Personal investing makes the average new investor uncomfortable. I say this because I was a financial planner for 20 years. I found that most people can relax and start investing with more confidence. If, that is, they make money in the process and learn some investment basics… like the difference between stocks and bonds.
You can work with a financial planner or start investing on your own. But when the economy turns sour and you’re losing money, you’ll feel the stress if you don’t know investment basics and have no sound investment strategy. Let’s start our personal investing lesson with investment basics, stocks and bonds.
Stocks are also called equities and they are VARIABLE growth investments. They involve higher risk, but over the long term have historically returned about 10% a year to investors who just buy and hold them. Equities fluctuate significantly in value; hence there is significant market risk here. Bonds on the other hand are FIXED income investments that have the attraction of paying relatively high rates of interest. They are safer and have returned about half as much over the long term. But they too fluctuate in value.
Traditionally speaking, financial planners generally recommend HULT PRIVATE that you invest in both stocks and bonds to get balance in your investment portfolio. That’s the basic investment strategy that’s been recommended to the new investor for years. Often, when stocks are falling bonds are doing just fine and vice versa.
The basic investment strategy: invest 60% in stocks and 40% in bonds to get a moderate balance with overall moderate portfolio risk. That makes personal investing sound pretty simple doesn’t it? And actually it has worked pretty well for years. Just knowing this should boost your confidence and help you start investing with less stress. However, don’t think that this simple strategy will eliminate all stress in this day and age.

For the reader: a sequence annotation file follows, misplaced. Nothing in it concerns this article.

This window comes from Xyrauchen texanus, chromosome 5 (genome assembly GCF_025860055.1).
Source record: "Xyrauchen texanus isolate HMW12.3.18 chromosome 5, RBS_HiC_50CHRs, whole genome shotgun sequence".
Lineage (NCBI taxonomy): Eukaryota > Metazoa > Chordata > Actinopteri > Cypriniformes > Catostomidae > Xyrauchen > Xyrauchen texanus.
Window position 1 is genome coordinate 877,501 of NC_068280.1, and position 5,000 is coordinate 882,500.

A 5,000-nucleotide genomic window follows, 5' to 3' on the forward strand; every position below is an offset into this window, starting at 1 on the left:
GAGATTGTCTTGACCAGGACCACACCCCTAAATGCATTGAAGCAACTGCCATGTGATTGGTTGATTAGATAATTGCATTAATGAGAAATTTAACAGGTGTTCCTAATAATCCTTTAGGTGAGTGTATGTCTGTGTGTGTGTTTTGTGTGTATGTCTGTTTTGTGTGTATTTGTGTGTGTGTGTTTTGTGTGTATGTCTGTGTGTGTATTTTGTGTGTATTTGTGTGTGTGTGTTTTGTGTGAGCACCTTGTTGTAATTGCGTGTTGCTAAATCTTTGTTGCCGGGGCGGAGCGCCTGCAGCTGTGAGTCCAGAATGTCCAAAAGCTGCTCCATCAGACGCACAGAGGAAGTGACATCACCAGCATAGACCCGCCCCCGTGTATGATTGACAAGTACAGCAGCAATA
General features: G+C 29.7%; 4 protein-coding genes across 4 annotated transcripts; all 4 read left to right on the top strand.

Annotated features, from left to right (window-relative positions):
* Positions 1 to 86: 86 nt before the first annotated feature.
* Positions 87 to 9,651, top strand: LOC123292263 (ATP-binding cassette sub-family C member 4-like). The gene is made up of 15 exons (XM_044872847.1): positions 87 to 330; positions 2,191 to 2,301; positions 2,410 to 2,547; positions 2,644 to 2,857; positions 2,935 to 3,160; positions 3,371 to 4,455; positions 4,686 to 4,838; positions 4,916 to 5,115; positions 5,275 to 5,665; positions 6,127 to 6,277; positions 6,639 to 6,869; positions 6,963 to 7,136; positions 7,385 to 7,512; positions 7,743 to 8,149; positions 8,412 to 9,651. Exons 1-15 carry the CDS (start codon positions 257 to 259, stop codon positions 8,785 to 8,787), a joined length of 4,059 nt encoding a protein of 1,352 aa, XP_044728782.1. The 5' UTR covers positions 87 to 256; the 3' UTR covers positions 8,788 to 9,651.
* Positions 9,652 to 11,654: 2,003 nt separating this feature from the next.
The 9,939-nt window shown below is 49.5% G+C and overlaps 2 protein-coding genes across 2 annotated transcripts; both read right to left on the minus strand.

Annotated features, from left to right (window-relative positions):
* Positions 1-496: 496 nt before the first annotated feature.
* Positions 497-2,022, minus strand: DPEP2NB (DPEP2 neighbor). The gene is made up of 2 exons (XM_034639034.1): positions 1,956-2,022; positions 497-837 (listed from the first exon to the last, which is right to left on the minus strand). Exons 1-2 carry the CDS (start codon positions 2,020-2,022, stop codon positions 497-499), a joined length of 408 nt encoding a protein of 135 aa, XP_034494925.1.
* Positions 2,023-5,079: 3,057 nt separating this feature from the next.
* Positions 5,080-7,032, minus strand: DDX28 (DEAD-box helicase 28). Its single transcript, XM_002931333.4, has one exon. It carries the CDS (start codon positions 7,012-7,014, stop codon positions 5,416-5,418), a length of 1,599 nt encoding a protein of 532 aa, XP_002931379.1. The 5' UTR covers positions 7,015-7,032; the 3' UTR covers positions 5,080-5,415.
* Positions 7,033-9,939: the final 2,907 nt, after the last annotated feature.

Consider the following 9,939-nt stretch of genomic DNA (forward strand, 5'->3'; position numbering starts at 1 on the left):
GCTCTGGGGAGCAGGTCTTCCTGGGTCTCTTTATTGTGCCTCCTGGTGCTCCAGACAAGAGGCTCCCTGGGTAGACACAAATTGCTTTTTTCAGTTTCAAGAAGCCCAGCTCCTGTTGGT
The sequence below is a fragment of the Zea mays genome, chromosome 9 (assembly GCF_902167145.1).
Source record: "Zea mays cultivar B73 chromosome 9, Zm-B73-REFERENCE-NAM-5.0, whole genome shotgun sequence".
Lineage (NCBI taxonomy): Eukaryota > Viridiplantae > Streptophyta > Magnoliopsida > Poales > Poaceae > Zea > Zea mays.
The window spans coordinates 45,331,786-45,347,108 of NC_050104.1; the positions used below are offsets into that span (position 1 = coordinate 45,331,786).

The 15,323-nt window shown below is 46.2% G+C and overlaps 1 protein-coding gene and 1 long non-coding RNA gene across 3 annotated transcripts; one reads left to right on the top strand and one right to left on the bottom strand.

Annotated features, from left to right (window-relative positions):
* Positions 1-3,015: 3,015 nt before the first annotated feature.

This time things could be different because interest rates are at all-time lows with only one way to go in the future… UP. Here’s the problem. Rising interest rates ALWAYS cause the value of bonds to fall. They also hurt stock values as well. With interest rates so low the new investor is tempted to look for higher returns in stocks and bonds.
You’ll need more than just a grasp of investment basics to survive another downturn in the economy. What you really need to get your personal investing ducks in a row is an ongoing plan of action; a sound and complete investment strategy. Then you can start investing with confidence. Check for articles on the subject because investment strategy is that important, especially today.